A living environment full of plants increases the sense of well-being considerably. These plants need planters outside of a garden bed. Big plants on the patio need big planters, and inquisitive patio gardeners often have a lot of plants at stake. We will show you how to get decorative plant pots inexpensively by simply building them yourself.

Building a planter yourself is worthwhile

Beautiful plant containers are usually not exactly cheap – everything that is larger than a bucket costs a lot of money. What then has a size that really deserves the name planter costs even more money.

If you need a single planter for your new oleander, unless you’re a DIY enthusiast or have very specific requirements, you probably won’t bother messing around with water and cement or pulling out a saw and cordless screwdriver Design. In this case, it is worth building the planter yourself even if it is a single piece.

However, if you have read enthusiastically about the latest trend for terrace fruit, are now hesitating between different types of columnar fruit and mini fruit, aprimiras (apricots and mirabelle plums) and peaches (peaches and apricots) and the allergy-free apple for your mother-in-law, you will find a lot of planters to need. If there is still enough financial leeway to buy the new, exciting types of fruit, it is definitely worth doing it yourself.

Planter without bottom

When it comes to putting up really nice, large planters, you will only be happy with one specific type of planter anyway: a planter that allows excess water to drain freely. Drain without having to lift the planter or lift the plant completely out to empty a drain pan.

Such planters can be set up and are even particularly easy to build, you just have to plan very well where you put them up. Although you can usually be sure that any water that comes up on a terrace will run away from the house (at least if the terrace is built correctly). But this isn’t about rainwater, it’s about water that previously ran through potting soil, and that’s not clear, it’s brown. If you place your new open-bottomed planter in the middle of the patio, you may soon end up with a rather disgusting brown trail running across the patio. However, if you can arrange the space for the planter in such a way that excess water flows down into the bed right at the edge, you have saved yourself a lot of work.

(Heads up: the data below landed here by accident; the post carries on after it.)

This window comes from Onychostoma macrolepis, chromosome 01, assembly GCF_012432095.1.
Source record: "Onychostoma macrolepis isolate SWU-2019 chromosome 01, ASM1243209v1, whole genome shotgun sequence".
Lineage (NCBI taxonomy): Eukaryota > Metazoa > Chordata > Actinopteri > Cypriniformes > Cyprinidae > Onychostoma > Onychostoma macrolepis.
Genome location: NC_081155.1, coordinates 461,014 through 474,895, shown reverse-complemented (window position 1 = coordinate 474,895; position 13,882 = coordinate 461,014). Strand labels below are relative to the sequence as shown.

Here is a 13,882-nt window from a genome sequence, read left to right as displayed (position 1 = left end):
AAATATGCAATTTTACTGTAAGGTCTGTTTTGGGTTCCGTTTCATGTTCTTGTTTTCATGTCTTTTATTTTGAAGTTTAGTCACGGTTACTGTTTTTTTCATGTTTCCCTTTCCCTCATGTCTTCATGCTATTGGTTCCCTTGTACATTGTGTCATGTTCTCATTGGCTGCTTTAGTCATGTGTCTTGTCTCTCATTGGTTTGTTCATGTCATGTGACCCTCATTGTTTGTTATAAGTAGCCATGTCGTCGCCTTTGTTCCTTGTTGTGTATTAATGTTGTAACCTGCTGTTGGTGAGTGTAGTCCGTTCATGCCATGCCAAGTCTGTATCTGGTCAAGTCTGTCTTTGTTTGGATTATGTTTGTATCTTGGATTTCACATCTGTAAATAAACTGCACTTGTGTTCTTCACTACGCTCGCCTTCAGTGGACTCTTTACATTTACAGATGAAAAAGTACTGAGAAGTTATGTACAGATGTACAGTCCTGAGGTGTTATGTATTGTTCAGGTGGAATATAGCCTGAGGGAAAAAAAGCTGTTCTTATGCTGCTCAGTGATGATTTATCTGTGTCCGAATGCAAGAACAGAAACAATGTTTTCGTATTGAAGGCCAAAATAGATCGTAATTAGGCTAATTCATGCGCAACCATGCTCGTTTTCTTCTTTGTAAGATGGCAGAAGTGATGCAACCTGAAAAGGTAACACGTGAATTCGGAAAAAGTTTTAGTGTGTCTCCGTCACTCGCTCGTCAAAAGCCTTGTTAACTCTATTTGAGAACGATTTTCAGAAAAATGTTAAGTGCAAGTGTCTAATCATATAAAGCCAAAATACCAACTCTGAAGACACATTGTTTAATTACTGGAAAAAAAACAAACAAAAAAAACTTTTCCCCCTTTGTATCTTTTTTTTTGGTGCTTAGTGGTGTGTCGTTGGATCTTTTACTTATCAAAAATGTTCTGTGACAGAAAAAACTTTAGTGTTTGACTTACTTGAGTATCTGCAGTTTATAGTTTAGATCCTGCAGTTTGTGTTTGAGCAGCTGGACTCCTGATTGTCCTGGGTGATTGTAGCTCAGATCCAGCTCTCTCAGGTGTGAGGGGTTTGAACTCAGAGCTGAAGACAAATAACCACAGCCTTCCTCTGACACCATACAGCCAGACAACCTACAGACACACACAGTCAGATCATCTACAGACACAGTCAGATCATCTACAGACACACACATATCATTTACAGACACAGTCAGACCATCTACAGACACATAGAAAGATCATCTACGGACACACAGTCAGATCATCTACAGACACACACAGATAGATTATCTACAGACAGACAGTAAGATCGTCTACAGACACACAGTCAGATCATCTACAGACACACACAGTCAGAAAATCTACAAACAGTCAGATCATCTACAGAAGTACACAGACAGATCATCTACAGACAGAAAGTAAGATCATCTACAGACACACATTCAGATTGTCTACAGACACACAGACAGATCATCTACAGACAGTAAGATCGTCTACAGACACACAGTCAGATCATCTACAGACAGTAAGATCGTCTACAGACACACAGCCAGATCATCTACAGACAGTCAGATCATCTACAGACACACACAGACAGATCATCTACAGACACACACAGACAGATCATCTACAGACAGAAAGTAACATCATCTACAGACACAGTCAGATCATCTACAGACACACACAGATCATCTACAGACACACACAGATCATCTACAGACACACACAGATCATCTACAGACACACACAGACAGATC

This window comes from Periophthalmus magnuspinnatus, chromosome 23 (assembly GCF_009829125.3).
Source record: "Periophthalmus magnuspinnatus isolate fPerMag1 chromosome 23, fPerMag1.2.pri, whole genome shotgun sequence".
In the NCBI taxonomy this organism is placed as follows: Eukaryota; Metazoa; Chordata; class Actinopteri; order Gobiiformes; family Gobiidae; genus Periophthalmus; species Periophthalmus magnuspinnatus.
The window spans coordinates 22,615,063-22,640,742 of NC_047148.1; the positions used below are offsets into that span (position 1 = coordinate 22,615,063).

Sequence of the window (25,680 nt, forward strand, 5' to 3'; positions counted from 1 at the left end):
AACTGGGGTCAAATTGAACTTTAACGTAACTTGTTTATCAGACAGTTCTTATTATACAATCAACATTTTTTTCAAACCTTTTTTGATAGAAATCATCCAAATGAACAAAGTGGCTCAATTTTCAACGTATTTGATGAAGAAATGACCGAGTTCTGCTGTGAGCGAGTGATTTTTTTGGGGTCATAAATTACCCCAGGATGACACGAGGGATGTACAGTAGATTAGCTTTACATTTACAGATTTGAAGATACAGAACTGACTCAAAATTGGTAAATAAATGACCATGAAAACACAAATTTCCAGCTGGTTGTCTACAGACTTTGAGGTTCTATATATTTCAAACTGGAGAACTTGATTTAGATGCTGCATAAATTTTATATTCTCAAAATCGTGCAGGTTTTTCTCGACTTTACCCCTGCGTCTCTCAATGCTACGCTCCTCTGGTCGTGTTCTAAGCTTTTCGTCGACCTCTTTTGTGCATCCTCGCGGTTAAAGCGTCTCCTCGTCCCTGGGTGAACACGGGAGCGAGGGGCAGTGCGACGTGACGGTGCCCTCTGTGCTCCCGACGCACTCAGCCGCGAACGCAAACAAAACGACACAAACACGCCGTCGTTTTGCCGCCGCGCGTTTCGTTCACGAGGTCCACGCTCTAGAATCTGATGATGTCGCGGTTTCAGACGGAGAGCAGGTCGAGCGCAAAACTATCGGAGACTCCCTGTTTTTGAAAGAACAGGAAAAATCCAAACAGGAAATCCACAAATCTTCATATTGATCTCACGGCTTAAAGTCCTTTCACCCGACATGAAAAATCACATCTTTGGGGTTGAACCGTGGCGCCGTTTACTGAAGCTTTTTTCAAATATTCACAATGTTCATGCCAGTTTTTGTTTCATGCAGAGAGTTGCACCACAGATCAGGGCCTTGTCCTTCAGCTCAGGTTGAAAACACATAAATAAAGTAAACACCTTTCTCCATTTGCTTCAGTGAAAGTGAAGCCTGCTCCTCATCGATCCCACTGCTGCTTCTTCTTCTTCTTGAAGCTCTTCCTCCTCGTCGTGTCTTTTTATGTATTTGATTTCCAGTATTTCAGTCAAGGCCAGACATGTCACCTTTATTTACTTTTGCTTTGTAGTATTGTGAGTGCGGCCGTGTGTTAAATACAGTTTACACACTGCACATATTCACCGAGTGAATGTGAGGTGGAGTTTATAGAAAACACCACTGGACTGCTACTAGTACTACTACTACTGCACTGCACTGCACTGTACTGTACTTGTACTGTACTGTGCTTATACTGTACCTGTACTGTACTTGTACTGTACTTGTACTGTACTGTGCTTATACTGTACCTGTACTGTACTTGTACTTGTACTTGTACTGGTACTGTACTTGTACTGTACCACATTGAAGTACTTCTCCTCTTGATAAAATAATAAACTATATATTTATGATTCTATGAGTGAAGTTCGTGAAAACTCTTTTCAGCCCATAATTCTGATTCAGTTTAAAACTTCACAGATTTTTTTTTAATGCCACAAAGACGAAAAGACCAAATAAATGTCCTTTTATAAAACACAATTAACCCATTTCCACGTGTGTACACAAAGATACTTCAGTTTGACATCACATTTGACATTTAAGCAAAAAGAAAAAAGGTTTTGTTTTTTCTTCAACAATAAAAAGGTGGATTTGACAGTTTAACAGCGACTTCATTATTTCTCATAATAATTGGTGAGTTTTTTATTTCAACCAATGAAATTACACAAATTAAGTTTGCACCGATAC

You also do not need a bottom if the inner pot with the plant can be provided with a deep saucer. This is only possible with plants where excess water does not typically accumulate in large quantities and the plant pot is limited to sizes that allow the saucer to be lifted out regularly to “drain” it. In between, you can remove some of the excess water by soaking a sponge in the saucer several times and squeezing it out.

Build your own wooden planters

There are of course many building instructions for plant pots, of which we will also sketch two different ones right away. Before doing so, it should be briefly recalled what the basic principle is:

The planter of substantial size will always be used as a planter, while the plant itself is placed in a separate plastic planter. Or it should be done that way, otherwise you can never transport the plant again, at least with a concrete planter. Then you can plant them in the garden right away. A planter does not need a bottom. It simply consists of a closed square or a round wall with a sufficient diameter to accommodate the plant pot, with a corresponding height.

Both can be made from lots of scrap wood, sometimes very easily. A few ideas for quick wooden planters:

  • A “seasonal planter” made of wood is made from sticks, webbing and a stapler:
    • use squared timber, logs, reasonably straight twigs or sections of bamboo
    • The piece of wood should be as long as you want your planter to be high
  • Measure the circumference of the plant pot and place as many pieces of wood next to each other until you have reached the length